Sri Lanka’s ETI Finance able to settle small depositors if liquidated
ECONOMYNEXT – Small depositors of Sri Lanka’s ETI Finance who are owed up to 600,000 rupees could be repaid if the firm is liquidated but assets and deposit insurance may cover only up to 65 to 70 percent of all liabilities, the government has said.
ETI Finance owes about 33 billion rupees to depositors but there is a big hole in its balance sheet.
A central bank probe in 2012 had found that Swarnamahal Jewelllers Pvt Ltd, a company, which had no license, was taking public deposits illegally, State Minister for Finance Eran Wickremeratne told parliament.
The probe had also found that ETI Finance, which was a licensed finance company, was keeping a second set of books and taking public deposits which were not disclosed to the central bank.
The illegal and undisclosed deposits had totalled 13.68 billion rupees.
The directors of ETI had asked the central bank to amalgamate the deposits with the licensed firm. The monetary board had permitted it.
On September 14, 2015 the Monetary Board had directed the firm to transfer privately held companies, and asset of directors to cover the liabilities, Wickremeratne said.
Though some assets had been transferred complying with the directions of the central bank to some extent, the directors had failed to fully revive the firm.
On May 22, 2017, the chairman of ETI Finance had informed the central bank that the firm was unable to repay all the money that depositors were demanding back and asked for a state managing agent.
The central bank had then audited the firm and its subsidiaries to see whether a state managing agent can revive the firm.
On January 02, 2018, the monetary board had appointed three retired senior bankers to monitor ETI Finance. The search for a strategic to revive the firm had failed.
The directors had then found a buyer for the related companies. The monetary board had approved the sale of assets for 75 million US dollars.
About 32 million US dollars had so far been received which will be used to settle 10 percent of the deposits from June 05. Another 10 percent will be repaid when the balance 43 million dollars are received.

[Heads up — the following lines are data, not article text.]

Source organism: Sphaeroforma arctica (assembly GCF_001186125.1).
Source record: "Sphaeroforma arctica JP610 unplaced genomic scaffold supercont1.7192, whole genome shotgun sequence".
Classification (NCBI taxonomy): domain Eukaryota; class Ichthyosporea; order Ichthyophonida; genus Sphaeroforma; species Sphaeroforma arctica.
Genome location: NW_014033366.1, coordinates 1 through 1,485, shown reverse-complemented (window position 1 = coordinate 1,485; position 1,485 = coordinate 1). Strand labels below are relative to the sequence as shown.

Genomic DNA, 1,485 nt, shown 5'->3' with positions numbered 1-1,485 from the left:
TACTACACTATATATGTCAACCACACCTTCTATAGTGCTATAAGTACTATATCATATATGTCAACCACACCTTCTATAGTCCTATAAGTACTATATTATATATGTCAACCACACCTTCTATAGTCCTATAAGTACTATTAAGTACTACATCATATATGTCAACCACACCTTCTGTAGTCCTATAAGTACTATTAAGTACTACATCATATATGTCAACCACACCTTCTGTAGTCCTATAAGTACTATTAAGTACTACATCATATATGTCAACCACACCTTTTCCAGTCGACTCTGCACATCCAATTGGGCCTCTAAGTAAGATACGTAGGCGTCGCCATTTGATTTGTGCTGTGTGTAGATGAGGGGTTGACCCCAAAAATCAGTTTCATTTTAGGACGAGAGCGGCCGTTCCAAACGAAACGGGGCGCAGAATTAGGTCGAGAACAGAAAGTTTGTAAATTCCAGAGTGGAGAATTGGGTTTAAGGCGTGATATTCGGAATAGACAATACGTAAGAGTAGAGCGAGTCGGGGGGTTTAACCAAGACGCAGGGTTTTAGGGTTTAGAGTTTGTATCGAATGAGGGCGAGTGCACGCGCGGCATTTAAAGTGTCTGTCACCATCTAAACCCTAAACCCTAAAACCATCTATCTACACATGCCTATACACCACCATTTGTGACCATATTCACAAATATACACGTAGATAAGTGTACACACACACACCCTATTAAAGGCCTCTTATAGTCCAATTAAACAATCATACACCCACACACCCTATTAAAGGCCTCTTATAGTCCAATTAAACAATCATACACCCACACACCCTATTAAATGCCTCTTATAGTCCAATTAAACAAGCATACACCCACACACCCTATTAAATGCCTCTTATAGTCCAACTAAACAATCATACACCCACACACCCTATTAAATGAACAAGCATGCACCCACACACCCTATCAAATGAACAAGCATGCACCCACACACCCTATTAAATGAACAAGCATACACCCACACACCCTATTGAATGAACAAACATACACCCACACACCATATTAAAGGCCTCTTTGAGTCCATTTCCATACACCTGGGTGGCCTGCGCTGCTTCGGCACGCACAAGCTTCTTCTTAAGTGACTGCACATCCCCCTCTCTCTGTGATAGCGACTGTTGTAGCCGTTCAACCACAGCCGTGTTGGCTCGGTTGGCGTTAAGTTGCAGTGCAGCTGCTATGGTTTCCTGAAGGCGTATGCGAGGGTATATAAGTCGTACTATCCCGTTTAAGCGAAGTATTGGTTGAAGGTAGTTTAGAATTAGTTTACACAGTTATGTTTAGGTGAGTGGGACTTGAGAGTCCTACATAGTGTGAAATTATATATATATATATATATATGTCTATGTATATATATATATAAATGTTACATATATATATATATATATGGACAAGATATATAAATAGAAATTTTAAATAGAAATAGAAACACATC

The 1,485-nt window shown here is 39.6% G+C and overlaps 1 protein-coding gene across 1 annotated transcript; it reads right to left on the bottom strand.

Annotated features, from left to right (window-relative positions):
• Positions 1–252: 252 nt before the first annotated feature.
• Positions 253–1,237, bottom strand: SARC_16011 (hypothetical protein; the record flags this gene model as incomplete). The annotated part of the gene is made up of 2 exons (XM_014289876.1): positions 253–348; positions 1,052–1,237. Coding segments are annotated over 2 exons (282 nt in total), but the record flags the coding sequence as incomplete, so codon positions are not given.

Swarnamahal Finance will be taken over by the new investors, Blue Summit Capital Management (Pte) Ltd, a Singapore-based investment firm, who will present a business plan to revive it.
The monetary board had ordered directors of ETI to inject another billion rupees to the firm by June 15.
The directors have been given time till September 30 to bring in new capital or investors to fill the remaining gap in the balance sheet and business plan to be submitted by June 15.
The central bank had also directed directors not to sell or transfer any private asset without their approval.
If no new investor is brought ETI Finance will have to be liquidated under existing law.
In a liquidation all depositors will get back up to 600,000 rupees of their deposits.
The deposit insurance may bring about 9.0 billion rupees.
Action will also be taken against officers of the firm, who had engaged in illegal activities.
The firm had about 33 billion rupees of deposits. The investor will bring about 11 billion rupees (75 million US dollars). Another two billion may come from selling residual assets.
"It may be possible to raise 65 to 70 percent of the money," Wickremeratne said. "There may be about 30 to 35 percent shortfall."
"The balance will have to be sought from the directors through court proceedings. Since that may take a long time, decision will have to be taken whether balance is repaid by through the taxes raised from other people."
"There is also a view that it is not suitable to take the taxes from other citizens to bailout these companies."
While it is not possible for any regulator to eliminate business risks and bank failures, analysts say Sri Lanka’s problem is due to discretion and regulatory forbearance where automatic liquidation is not mandatory when assets fall short of liabilities or the erosion of capital.
In the US the problem of regulatory forbearance was solved by the Federal Deposit Insurance Corporation by instituting mandatory liquidation as soon as regulatory capital fall short of a pre-determined floor.
In Sri Lanka finance companies generally have a bigger capital buffer of about 15 percent of risk assets, compared to about 10 percent for banks.
A mandatory liquidation when capital falls below 10 percent will give no discretion for the central bank to delay liquidation in case some assets go bad, and the shortfall to be met by any deposit insurance will be limited to the capital deficit and losses in the forced sale of performing assets.
However due to leverage, the when liquidation is delayed, the capital deficit tends to go up exponentially with each month resolution is delayed. The firm may also have to offer excessively high rates of interest to retain deposits further compounding the problem. Sri Lanka has the additional problem of depositors chasing excessively high rates and not distributing their risk.
Risk and Reward
Old pensioners, who are the people who can take the least risk are among the biggest investors in finance companies. There is lack of awareness that chasing high rewards (high interest rates) also carries more risk.
Sri Lanka started international rating agencies to show risk but despite Fitch Ratings giving a ‘CC’ rating and withdrawing it new depositors continued to place money in the firm which no longer had a rating.
Janatha Vimukthi Peramuna leader said a businessman he knew had sold a hotel last year and deposited 50 million rupees in ETI last December.
Analysts say rule of rating may also need to be reformed.
No firm that had either public deposits or rated bonds should be allowed to terminate a rating agency unless another agency is also brought in at least a year earlier, they say.
This will bring double scrutiny on any company that is engaging in ‘rating shopping’ (Colombo/May25/2018)